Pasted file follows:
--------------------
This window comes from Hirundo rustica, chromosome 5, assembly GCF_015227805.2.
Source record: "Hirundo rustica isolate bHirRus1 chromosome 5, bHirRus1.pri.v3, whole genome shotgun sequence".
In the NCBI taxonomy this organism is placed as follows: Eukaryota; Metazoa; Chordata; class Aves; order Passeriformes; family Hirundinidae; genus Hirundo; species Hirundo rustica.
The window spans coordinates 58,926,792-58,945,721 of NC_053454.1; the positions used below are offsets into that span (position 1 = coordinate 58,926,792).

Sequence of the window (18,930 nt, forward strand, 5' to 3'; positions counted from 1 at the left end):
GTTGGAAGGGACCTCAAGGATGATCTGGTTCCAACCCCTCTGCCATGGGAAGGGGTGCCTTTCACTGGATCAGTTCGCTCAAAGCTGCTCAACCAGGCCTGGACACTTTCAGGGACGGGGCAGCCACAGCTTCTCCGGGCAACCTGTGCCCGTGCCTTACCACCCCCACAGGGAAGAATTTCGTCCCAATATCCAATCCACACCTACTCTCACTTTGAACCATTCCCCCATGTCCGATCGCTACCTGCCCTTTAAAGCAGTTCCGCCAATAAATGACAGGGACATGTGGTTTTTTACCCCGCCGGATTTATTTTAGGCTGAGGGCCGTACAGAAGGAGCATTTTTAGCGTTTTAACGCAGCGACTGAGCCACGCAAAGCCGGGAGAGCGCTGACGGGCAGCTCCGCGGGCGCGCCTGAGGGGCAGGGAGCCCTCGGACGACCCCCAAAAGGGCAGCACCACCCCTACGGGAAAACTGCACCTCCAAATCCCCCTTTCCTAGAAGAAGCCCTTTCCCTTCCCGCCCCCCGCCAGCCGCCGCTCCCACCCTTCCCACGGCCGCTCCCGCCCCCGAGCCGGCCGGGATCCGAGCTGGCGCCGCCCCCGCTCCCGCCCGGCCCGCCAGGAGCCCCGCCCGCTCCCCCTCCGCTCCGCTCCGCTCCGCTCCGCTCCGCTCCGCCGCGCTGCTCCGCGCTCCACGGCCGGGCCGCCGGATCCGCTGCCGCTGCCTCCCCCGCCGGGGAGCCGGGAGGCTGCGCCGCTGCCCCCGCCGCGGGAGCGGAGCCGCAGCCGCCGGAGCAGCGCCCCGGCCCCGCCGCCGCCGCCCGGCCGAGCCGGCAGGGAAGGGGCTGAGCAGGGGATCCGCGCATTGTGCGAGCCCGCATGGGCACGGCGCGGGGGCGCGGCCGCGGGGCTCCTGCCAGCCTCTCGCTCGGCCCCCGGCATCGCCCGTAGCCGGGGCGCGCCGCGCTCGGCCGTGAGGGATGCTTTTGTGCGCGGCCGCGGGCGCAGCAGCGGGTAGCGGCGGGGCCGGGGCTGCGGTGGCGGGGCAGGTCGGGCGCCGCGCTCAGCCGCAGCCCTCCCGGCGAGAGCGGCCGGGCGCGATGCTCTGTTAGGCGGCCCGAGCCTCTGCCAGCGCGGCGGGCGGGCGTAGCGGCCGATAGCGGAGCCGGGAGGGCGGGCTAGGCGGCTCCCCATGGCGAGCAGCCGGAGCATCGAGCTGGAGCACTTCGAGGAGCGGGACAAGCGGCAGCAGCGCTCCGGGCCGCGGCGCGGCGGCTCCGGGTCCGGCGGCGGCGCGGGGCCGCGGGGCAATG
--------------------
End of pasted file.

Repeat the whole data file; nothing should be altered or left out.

This window comes from Hirundo rustica, chromosome 5, assembly GCF_015227805.2.
Source record: "Hirundo rustica isolate bHirRus1 chromosome 5, bHirRus1.pri.v3, whole genome shotgun sequence".
In the NCBI taxonomy this organism is placed as follows: Eukaryota; Metazoa; Chordata; class Aves; order Passeriformes; family Hirundinidae; genus Hirundo; species Hirundo rustica.
The window spans coordinates 58,926,792-58,945,721 of NC_053454.1; the positions used below are offsets into that span (position 1 = coordinate 58,926,792).

Sequence of the window (18,930 nt, forward strand, 5' to 3'; positions counted from 1 at the left end):
GTTGGAAGGGACCTCAAGGATGATCTGGTTCCAACCCCTCTGCCATGGGAAGGGGTGCCTTTCACTGGATCAGTTCGCTCAAAGCTGCTCAACCAGGCCTGGACACTTTCAGGGACGGGGCAGCCACAGCTTCTCCGGGCAACCTGTGCCCGTGCCTTACCACCCCCACAGGGAAGAATTTCGTCCCAATATCCAATCCACACCTACTCTCACTTTGAACCATTCCCCCATGTCCGATCGCTACCTGCCCTTTAAAGCAGTTCCGCCAATAAATGACAGGGACATGTGGTTTTTTACCCCGCCGGATTTATTTTAGGCTGAGGGCCGTACAGAAGGAGCATTTTTAGCGTTTTAACGCAGCGACTGAGCCACGCAAAGCCGGGAGAGCGCTGACGGGCAGCTCCGCGGGCGCGCCTGAGGGGCAGGGAGCCCTCGGACGACCCCCAAAAGGGCAGCACCACCCCTACGGGAAAACTGCACCTCCAAATCCCCCTTTCCTAGAAGAAGCCCTTTCCCTTCCCGCCCCCCGCCAGCCGCCGCTCCCACCCTTCCCACGGCCGCTCCCGCCCCCGAGCCGGCCGGGATCCGAGCTGGCGCCGCCCCCGCTCCCGCCCGGCCCGCCAGGAGCCCCGCCCGCTCCCCCTCCGCTCCGCTCCGCTCCGCTCCGCTCCGCTCCGCCGCGCTGCTCCGCGCTCCACGGCCGGGCCGCCGGATCCGCTGCCGCTGCCTCCCCCGCCGGGGAGCCGGGAGGCTGCGCCGCTGCCCCCGCCGCGGGAGCGGAGCCGCAGCCGCCGGAGCAGCGCCCCGGCCCCGCCGCCGCCGCCCGGCCGAGCCGGCAGGGAAGGGGCTGAGCAGGGGATCCGCGCATTGTGCGAGCCCGCATGGGCACGGCGCGGGGGCGCGGCCGCGGGGCTCCTGCCAGCCTCTCGCTCGGCCCCCGGCATCGCCCGTAGCCGGGGCGCGCCGCGCTCGGCCGTGAGGGATGCTTTTGTGCGCGGCCGCGGGCGCAGCAGCGGGTAGCGGCGGGGCCGGGGCTGCGGTGGCGGGGCAGGTCGGGCGCCGCGCTCAGCCGCAGCCCTCCCGGCGAGAGCGGCCGGGCGCGATGCTCTGTTAGGCGGCCCGAGCCTCTGCCAGCGCGGCGGGCGGGCGTAGCGGCCGATAGCGGAGCCGGGAGGGCGGGCTAGGCGGCTCCCCATGGCGAGCAGCCGGAGCATCGAGCTGGAGCACTTCGAGGAGCGGGACAAGCGGCAGCAGCGCTCCGGGCCGCGGCGCGGCGGCTCCGGGTCCGGCGGCGGCGCGGGGCCGCGGGGCAATG